On 13 September 1944, Else Marie Pade was arrested by the Gestapo. After a tough interrogation she woke up in a nightmare with a scream. Out of a prison window she saw a star flash and heard music coming from inside herself. Next morning she scratched tune into the cell wall with a buckle from her girdle. It was the song "You and I and the Stars" . She was sent to Frøslevlejren, where she began composing, and decided to train in music. In Frøslevlejren the prisoners held song evenings to keep their spirits up. The songs included Pade's songs and other songs arranged by Karin Brieg. These works were released on CD on the occasion of the 60th anniversary of the liberation: Songs in the Darkness: Music Frøslevlejren 1944–45 .

Composing[edit]

After the war, read Else Marie Pade music at the Conservatory of Music, first as a pianist, but because of the after-effects of her stay in Frøslevlejren she could not do this and trained instead as a composer.

In 1952 she heard a Danmarks Radio programme on Musique concrète and its creator Pierre Schaeffer. It reminded her of childhood sounds and timbres. Via family in France, she contacted the French radio RTF and Schaeffer. She got the chance to see studies on RTF and Pierre Schaeffer had his workshop and got an appointment to get sent home material. In the same year she read Schaeffer's book À la Recherche d'une musique concrete (On the trail of concrete music).[citation needed]

A day at Bakken[edit]

This, inspired by Pierre Schaeffer, became Denmark's first concrete and electronic music work: A day at Bakken. After having posted a synopsis for DR, as Jens Frederik Lawaetz read, she agreed to make background music for a TV show for the new Danish television. The background music was Denmark's first practical musical work created by many recordings fromBakken, in which she was assisted by technicians from DR.[citation needed]

Symphonie magnétophnique[edit]

The work is concrete music that describes everyday life in a day in Copenhagen: morning that dawns with its routines, the way to work time in the office and the factory, then the trip home from school and work to domestic routines in the evening, and finally the day is running out and a new one can begin.[citation needed]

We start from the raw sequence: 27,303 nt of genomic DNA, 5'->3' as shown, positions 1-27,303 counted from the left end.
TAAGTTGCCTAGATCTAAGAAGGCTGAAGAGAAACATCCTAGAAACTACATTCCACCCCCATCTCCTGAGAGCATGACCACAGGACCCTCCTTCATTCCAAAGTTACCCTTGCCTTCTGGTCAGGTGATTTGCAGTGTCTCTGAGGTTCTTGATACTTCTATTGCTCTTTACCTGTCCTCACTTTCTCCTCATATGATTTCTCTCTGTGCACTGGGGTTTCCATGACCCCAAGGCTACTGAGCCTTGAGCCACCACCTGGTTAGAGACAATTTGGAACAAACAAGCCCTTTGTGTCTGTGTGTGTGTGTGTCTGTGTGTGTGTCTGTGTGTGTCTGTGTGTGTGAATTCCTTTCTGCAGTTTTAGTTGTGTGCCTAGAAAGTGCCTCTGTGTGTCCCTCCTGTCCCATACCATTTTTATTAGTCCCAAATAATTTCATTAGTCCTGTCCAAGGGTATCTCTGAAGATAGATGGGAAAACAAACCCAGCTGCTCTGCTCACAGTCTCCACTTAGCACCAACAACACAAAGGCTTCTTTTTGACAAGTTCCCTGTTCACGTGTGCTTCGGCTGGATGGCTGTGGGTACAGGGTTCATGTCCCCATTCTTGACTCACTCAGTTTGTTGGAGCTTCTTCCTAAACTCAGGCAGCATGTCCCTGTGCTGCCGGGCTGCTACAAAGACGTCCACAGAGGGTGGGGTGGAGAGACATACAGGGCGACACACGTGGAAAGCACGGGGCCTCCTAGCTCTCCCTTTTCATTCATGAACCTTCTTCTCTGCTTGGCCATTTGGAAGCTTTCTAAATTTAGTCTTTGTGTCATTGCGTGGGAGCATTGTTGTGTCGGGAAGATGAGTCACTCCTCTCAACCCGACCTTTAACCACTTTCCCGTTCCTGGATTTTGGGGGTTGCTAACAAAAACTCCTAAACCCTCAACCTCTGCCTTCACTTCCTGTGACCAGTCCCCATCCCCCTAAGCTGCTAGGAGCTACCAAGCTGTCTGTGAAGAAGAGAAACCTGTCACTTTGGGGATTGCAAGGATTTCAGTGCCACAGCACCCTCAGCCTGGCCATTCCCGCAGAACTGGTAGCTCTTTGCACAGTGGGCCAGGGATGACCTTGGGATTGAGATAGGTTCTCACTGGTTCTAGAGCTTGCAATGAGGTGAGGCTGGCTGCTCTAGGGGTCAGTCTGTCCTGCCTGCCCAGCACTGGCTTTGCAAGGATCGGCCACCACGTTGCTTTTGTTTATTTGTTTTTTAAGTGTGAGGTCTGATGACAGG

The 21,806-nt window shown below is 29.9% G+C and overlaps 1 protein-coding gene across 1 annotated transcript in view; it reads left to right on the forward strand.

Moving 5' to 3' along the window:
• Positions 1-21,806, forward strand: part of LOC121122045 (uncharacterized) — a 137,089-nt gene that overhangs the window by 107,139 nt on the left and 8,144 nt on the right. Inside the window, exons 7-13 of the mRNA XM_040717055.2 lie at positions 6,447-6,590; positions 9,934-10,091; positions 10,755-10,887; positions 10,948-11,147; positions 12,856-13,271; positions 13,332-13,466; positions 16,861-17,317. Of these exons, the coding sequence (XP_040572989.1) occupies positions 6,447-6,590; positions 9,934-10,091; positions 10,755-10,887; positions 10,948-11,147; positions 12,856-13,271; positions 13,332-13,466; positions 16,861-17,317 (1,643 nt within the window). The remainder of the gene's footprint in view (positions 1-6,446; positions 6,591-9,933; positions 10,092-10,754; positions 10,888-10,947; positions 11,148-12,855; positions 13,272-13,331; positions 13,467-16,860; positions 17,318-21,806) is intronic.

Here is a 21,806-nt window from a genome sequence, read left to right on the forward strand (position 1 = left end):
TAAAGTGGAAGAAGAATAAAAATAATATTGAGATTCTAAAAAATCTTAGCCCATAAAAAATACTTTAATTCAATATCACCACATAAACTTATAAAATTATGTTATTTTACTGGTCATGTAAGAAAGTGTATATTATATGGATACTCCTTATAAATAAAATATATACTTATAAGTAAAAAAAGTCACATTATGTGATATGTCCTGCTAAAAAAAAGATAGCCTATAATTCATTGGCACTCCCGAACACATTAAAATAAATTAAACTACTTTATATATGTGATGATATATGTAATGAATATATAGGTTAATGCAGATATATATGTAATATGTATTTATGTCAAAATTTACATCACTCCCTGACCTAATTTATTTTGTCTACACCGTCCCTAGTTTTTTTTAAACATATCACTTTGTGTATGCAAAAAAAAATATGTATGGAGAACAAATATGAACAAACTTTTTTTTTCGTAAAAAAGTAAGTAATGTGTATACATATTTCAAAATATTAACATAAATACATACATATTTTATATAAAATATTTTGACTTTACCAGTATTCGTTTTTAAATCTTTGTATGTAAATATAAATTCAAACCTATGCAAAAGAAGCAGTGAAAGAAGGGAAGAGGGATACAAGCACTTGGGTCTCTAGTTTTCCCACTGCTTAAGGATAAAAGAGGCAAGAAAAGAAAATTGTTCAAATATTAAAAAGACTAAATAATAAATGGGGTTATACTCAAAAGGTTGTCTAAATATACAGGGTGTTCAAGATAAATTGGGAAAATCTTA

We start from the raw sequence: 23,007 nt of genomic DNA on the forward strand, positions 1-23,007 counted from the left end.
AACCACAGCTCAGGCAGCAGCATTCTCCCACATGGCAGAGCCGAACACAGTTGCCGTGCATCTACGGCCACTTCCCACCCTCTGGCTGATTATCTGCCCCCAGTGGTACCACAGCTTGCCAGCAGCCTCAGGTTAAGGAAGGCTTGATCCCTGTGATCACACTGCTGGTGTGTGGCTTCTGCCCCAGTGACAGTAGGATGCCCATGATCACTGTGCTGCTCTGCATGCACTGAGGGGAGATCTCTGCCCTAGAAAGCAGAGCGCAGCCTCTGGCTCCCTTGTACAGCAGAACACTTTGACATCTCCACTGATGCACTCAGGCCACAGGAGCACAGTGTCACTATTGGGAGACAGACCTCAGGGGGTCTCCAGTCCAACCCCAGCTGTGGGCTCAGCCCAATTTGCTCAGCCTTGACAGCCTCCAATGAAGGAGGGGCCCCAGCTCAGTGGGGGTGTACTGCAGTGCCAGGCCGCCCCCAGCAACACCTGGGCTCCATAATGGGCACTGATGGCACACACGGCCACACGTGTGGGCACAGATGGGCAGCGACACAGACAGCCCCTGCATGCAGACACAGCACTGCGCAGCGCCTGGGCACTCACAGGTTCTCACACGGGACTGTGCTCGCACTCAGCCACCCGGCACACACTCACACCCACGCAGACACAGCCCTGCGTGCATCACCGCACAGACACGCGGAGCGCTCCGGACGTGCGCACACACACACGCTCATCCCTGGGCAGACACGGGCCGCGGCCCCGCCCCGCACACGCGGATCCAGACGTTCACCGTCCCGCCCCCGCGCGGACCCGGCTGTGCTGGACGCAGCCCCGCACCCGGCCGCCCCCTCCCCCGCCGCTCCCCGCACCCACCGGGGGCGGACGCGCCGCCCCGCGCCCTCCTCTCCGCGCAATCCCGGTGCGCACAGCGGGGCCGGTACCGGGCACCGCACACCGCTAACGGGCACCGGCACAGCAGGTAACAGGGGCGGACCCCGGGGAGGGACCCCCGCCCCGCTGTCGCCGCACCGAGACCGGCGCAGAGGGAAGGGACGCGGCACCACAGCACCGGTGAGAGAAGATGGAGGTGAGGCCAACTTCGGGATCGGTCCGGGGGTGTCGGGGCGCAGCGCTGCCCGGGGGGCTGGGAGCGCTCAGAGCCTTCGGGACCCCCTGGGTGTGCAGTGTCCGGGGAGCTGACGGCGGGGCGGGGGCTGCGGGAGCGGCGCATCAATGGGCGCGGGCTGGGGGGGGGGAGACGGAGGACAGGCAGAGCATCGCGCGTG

Seven Circles[edit]

This was composed after visit to the planetarium at Expo 58 in Brussels. The composition shows the night sky with the stars and their movement relative to each other. The work is based on Ligeti's principles of sound colours, Boulez's serialism and Stockhausen's mathematically organized score. It is Pade's first piece of purely electronic music.[citation needed]

Darmstadt School[edit]

Her interest in the new music caused her and many other composers to travel to Darmstadt and follow Stockhausen, Ligeti and Boulez's courses. Pade participated in 1962, 1964, 1968, and 1972. Stockhausen has used her Glass Bead Game as an example when he lectured on electronic music (Bak 2008, 26 and 28).

Grass blade[edit]

Nini Theilade and Pade were friends, they met El Forman in whose apartment many art interested people gathered. Together they did a TV ballet, Grass Blade, based on a poem by El Forman, with the choreography by Theilade.[citation needed]

See also[edit]

References[edit]

  • Bak, Andrea. 2008. "Else Marie Pade I eventyrland". Ud & Se (March): 16–28.
  • Bruland, Inge. 2001. "Pade, Else Marie". The New Grove Dictionary of Music and Musicians, second edition, edited by Stanley Sadie and John Tyrrell. London: Macmillan Publishers.
  • Vyff, Iben. 2003. "Hedda Lundh (1921–2012)—Lundh, Hedda". Dansk Kvindebiografisk Leksikon, KVINFO [Danish Centre for Information on Gender, Equality and Diversity) (Accessed 2 July 2013).

External links[edit]